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Tell us something we don’t know….AND we’re still borrowing $100 million A DAY to prop up this fiction.

Australia’s gone from the envied, trophy economy of the world with a budget surplus and billions in the bank, to having the fastest growing public debt in the entire world all in less than 10 years. All brought to you by a hopeless Labor government and sustained by a recalcitrant senate of Labor and Greens in opposition.

This letter to the Oz skewers the issue:

“.. Blind Freddy can see the economy is a basket case. A country where the only growth is in cafes, nail bars and renovated homes that are flipped back on the market is a country going nowhere..”

Joanna Wriedt, Eaglemont, Vic

“….A damning Treasury-commissioned independent review of the former Labor government’s unprecedented spending response to the global financial crisis has found it was a “misconceived” waste of money, fundamentally weakened Australia’s economy, almost destroyed parts of the manufacturing sector and ­inflicted more long-term harm than good.

The review is also scathing of government failure on both sides of politics to address the budget crisis triggered by the $100 billion fiscal stimulus project, which has saddled the nation with the fastest-growing public debt in the world. “There is no evidence fiscal stimulus benefited the economy over the medium term,” says the paper, to be released today.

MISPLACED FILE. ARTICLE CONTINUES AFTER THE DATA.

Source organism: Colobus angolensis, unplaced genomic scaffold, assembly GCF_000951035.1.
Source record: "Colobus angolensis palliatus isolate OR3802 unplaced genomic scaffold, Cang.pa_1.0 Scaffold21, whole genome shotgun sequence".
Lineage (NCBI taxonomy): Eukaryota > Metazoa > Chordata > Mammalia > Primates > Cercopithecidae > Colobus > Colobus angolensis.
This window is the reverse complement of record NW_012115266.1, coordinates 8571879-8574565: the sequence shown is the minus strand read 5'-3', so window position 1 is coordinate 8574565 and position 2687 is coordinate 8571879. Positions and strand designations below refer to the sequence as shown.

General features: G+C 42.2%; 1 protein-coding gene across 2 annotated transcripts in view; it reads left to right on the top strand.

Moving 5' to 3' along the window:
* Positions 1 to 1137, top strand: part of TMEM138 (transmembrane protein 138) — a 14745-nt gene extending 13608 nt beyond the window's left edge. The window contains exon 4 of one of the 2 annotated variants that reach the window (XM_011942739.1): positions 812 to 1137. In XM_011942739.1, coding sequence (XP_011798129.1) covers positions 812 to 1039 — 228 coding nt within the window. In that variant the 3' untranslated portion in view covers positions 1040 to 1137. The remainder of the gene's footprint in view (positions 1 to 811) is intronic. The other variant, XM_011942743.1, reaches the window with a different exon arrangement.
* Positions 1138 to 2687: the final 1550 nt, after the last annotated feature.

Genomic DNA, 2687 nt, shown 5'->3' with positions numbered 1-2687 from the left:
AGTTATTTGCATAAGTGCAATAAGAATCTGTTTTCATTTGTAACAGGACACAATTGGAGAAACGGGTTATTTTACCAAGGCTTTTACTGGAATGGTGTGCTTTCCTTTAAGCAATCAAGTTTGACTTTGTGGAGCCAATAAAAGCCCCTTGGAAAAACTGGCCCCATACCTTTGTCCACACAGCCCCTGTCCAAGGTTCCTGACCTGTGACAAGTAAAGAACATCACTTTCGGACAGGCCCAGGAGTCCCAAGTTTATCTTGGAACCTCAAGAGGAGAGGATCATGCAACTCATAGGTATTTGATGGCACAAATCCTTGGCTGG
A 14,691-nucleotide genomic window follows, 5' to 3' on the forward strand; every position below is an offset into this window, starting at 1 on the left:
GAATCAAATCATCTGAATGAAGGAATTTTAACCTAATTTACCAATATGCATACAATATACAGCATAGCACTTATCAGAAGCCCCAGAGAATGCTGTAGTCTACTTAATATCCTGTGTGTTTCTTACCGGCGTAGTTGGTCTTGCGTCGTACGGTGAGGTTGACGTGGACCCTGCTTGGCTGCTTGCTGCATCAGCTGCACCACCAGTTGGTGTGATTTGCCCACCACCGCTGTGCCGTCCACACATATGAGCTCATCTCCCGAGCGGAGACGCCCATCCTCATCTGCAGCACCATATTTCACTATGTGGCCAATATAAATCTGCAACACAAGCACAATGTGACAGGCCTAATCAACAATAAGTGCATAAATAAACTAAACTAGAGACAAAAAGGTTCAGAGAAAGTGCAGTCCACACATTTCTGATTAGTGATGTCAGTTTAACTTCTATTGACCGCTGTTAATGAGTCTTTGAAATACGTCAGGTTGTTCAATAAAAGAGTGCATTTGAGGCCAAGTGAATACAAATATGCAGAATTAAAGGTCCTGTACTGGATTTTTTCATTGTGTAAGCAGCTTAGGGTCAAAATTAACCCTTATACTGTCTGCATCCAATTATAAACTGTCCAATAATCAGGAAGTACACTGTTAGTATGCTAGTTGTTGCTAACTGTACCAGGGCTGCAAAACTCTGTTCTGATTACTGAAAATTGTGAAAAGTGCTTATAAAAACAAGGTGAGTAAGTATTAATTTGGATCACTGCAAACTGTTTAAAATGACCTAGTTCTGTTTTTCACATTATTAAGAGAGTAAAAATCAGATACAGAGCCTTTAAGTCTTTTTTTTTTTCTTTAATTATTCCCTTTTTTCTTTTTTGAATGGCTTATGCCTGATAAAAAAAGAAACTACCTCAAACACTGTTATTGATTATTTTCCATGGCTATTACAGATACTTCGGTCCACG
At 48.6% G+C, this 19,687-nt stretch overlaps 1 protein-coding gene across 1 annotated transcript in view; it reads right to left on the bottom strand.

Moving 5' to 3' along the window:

It says the stimulus was “misconceived”, with an emphasis on transfer payments and “unproductive expenditure such as school halls and pink batts”.

Revenue from iron ore exports fell, despite the strong market ­prices, while there was only a small lift from coal exports.

The first economic study of its kind into government fiscal stimulus policy, commissioned by Treasury secretary John Fraser and conducted by economist Tony Makin, argues that the stimulus rolled out by then prime minister Kevin Rudd and his treasurer, Wayne Swan, from late 2008 ultimately damaged the country’s competitiveness.

“The government’s fiscal response to the GFC subsequently weakened the economy by contributing to the dollar’s strength, and by creating pervasive policy uncertainty about how the budget would be repaired,” the paper says. “In sum, the nature of Australia’s fiscal stimulus was misconceived because it emphasised transfers, unproductive expenditure such as school halls and pink batts, rather than tax relief and/or supply side reform, as occurred, for instance, in New Zealand, where marginal income tax rates were reduced, infrastructure was improved and the regulatory burden on business was lowered.

“The scale of spending was unnecessarily large and subsequently proved counter-productive by working against keeping interest rates and the exchange rate lower for considerably longer, as ­occurred during the Asian crisis.

“The damage done by the stimulus program also led to a decline in the viability of parts of the manufacturing sector, including the motor vehicle industry….” Labor spending was a blow to economy after GFC, says report



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